How to Start a Gratitude Practice

Apr 17, 2017

The more you give, the more you get back,” I heard myself saying to my 8-year-old son in the back seat of our Honda CRV.  He was whining about having to share a few pieces of his Doritos with me.  Yes, I nibble on my children’s food but that’s not the point.  We can talk about that part at a later date. My point is that the secret sauce to life is to give generously especially if you are as blessed as most everyday normal people are.  Let’s face it: first world problems are real problems but in the light of what the rest of the world is faced with, we, in the western world, complain a tad too much.

I want to start a conversation about how undervalued Gratitude is in our society. I’m noticing it around me.  Media attention has shifted to all things “self help” but at the end of the day, the real deal lies in the practice of these virtues – that’s what I’m talking about.  What are we doing in our daily lives to invite Gratitude into our souls, into our families, into our workplace (a biggie!) and eventually into our world?  And daily is an essential word here.

I think for the most part, people take Gratitude for granted. We feel it. We sense it.  We participate in our annual, biannual, monthly charity events. We teach it to our kids.  But do we really live it? Taking myself as an example. In my weakest moment, in the midst of a road rage (and believe you me, I am working on this!), am I practicing Gratitude? Not often.  I give myself a break, practice some self-compassion and tell myself that next time I will be better. Because in the midst of a heightened negative emotion, practicing Gratitude can be extremely hard yet it’s the exact antidote to your anger or sadness.

This is why I am passionate about establishing a regular Gratitude practice to preempt such pitfalls as much as possible.   We are only humans.  Primal instincts will take over as they should, especially during times when they are warranted but research proves that chronic stress consumes our race.  We stress about so many things that have nothing to do with survival.  Let’s change that.

There are many ways to engage in a Gratitude practice.  Here are just 3 simple practices that you can start right away.  If you have children, encourage them to practice along side with you.

  • Keep a gratitude journal beside your bed. Every morning or night, make a list of 5 things/events/people that made you feel grateful.  Don’t just think of the big ticket items (e.g. I won the lottery!) but the simplest ones.  In fact the simpler the better.  Finding the beauty in smaller gratitudes is key to life satisfaction.  Try “I am grateful for the smile from the barista this morning”.
  • Pick a charity or an organization. Acts of kindness lead to feelings of gratitude.  Donating your time (instead of cash) to be of service to others is a great way to invite gratitude into your life.  Lately I have been donating my time to teach the students of Everyday Child.  I love this organization. Here is more on them and the best part? It’s ONLINE! It requires a mere 10-30 minutes of your time.  How much easier can this get?  Reflect on your values, do your research and then decide where you want to channel your energy.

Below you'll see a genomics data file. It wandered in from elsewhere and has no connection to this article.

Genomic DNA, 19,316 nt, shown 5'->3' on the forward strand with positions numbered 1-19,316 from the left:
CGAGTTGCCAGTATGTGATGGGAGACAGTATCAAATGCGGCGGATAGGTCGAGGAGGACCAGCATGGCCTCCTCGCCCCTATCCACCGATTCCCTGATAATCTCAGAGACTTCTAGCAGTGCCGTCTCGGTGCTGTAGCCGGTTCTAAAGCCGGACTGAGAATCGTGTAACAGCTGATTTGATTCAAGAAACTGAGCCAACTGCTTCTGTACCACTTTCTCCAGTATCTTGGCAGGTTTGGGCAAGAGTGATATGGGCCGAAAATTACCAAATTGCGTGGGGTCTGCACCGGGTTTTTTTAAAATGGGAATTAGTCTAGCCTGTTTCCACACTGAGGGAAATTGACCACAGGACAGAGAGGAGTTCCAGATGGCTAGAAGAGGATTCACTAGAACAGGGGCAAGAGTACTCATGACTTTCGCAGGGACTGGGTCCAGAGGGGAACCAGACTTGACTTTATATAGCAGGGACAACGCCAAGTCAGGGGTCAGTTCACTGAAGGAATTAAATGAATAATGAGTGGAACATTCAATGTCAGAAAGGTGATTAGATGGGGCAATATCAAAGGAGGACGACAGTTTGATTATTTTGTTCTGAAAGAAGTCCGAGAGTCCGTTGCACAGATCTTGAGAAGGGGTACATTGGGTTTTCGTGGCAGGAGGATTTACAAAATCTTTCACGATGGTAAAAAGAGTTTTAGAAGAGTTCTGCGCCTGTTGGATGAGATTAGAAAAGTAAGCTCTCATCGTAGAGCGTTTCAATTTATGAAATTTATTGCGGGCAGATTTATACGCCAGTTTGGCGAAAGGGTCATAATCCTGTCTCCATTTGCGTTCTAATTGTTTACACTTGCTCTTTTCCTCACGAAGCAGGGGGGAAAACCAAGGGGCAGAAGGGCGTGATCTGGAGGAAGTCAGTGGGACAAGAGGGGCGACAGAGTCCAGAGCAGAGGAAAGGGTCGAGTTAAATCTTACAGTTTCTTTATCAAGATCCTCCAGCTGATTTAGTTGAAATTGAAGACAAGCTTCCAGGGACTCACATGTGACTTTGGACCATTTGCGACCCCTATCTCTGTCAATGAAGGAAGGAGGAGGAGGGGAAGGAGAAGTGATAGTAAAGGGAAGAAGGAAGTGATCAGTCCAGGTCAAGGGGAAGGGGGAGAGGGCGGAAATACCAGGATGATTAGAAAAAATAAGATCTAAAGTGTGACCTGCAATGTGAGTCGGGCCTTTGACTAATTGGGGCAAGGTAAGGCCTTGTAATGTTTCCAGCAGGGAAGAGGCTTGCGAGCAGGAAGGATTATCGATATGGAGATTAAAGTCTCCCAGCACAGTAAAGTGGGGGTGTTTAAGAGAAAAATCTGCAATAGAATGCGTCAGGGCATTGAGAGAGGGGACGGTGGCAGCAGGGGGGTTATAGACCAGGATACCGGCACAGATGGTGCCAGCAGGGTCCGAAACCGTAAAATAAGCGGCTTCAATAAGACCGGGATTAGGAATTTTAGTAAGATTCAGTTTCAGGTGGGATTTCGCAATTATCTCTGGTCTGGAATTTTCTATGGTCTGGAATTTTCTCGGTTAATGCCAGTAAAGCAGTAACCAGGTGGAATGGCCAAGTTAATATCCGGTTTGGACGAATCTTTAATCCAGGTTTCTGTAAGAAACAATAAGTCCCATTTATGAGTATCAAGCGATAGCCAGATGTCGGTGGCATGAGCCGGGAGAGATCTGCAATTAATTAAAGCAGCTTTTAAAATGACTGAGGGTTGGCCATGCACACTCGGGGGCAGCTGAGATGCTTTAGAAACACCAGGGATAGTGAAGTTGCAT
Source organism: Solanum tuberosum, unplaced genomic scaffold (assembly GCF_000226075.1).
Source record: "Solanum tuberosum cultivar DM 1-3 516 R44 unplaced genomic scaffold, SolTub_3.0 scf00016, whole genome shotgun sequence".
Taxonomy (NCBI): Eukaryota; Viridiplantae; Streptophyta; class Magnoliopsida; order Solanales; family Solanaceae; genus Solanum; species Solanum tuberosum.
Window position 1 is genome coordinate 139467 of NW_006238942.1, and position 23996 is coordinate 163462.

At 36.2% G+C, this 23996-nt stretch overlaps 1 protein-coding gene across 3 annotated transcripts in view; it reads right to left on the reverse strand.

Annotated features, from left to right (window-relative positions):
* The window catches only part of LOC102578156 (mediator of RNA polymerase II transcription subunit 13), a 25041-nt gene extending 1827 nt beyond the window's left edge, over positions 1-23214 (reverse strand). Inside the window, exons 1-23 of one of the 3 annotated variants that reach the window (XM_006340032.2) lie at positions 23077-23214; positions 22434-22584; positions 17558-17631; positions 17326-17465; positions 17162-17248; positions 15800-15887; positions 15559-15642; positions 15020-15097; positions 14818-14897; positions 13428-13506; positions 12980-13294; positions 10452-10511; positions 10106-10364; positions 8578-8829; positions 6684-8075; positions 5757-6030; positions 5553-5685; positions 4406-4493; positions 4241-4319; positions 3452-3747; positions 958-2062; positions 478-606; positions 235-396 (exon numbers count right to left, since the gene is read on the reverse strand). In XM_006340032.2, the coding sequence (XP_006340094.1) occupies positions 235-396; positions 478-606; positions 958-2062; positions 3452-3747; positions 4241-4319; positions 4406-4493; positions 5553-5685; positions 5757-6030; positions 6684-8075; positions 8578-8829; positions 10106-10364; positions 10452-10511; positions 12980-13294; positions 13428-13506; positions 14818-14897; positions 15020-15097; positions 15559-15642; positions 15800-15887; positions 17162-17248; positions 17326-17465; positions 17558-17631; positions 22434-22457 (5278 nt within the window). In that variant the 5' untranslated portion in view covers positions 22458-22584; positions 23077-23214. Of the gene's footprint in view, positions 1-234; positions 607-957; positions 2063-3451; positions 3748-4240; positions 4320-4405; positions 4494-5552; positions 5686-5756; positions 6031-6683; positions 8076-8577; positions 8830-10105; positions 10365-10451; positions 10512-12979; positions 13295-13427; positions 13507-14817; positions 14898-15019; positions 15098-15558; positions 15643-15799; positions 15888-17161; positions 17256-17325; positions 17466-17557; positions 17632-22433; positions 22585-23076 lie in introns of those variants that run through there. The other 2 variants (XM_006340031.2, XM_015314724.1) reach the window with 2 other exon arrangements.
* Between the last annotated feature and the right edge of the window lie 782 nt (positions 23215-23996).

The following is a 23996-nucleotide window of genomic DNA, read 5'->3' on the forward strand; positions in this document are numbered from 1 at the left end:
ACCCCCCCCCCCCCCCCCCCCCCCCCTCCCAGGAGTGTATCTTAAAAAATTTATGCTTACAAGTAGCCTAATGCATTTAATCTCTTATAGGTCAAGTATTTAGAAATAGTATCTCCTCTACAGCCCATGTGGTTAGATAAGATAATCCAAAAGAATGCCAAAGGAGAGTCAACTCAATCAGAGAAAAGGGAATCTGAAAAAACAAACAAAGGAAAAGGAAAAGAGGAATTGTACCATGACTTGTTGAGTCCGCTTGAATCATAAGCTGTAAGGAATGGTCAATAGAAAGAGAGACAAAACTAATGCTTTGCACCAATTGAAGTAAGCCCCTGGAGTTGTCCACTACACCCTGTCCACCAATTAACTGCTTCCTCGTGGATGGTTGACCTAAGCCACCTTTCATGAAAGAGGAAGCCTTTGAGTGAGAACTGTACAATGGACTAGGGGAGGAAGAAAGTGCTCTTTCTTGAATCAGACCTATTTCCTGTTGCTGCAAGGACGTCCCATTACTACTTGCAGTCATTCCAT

• Try this fun activity during your family dinner: Have everyone write down three things they are grateful at the present moment (use coloured paper and markers-makes it all that much more vibrant and fun!). Then fold up the responses and drop it into a bowl. Pass the bowl around the table, asking each person to pick up a random paper.  Take turns reading the gratitudes out loud and guessing who wrote them.

Research proves that experiencing gratitude and actively engaging in this practice is correlated with increased life satisfaction and vitality, higher levels of well being, better sleep, less self-centeredness, and more optimism.  If all this isn’t enough, further research shows that the feeling of gratitude boosts your immune system, decreases blood pressure, decreases stress hormones and reduces depression.  And oh! The best one? Gratitude makes you richer! If you don’t believe me, then believe Oprah.  This what she says.

Let’s turn things around with Gratitudes as a simple and easy act that you can do anytime, anywhere.  That’s the beauty of this practice. Incorporating gratitude into your everyday life will help you shift your mindset and cultivate compassion.

How many other creative ways can you extend gratitude to yourself and to others? Explore, engage and build your life altering practice.

Harness the power of a single word to live a meaningful life.

Take the “What Should My Word Be?” Quiz.

  • Learn more about yourself and your word ally to create a fulfilling life. Calling in and living your word is a thriving practice that is rooted in neuroscience to help you achieve your desired outcomes.  Let's get you started.

  • We may collect, use, and process your data according to the terms of our Privacy Policy

  • This field is for validation purposes and should be left unchanged.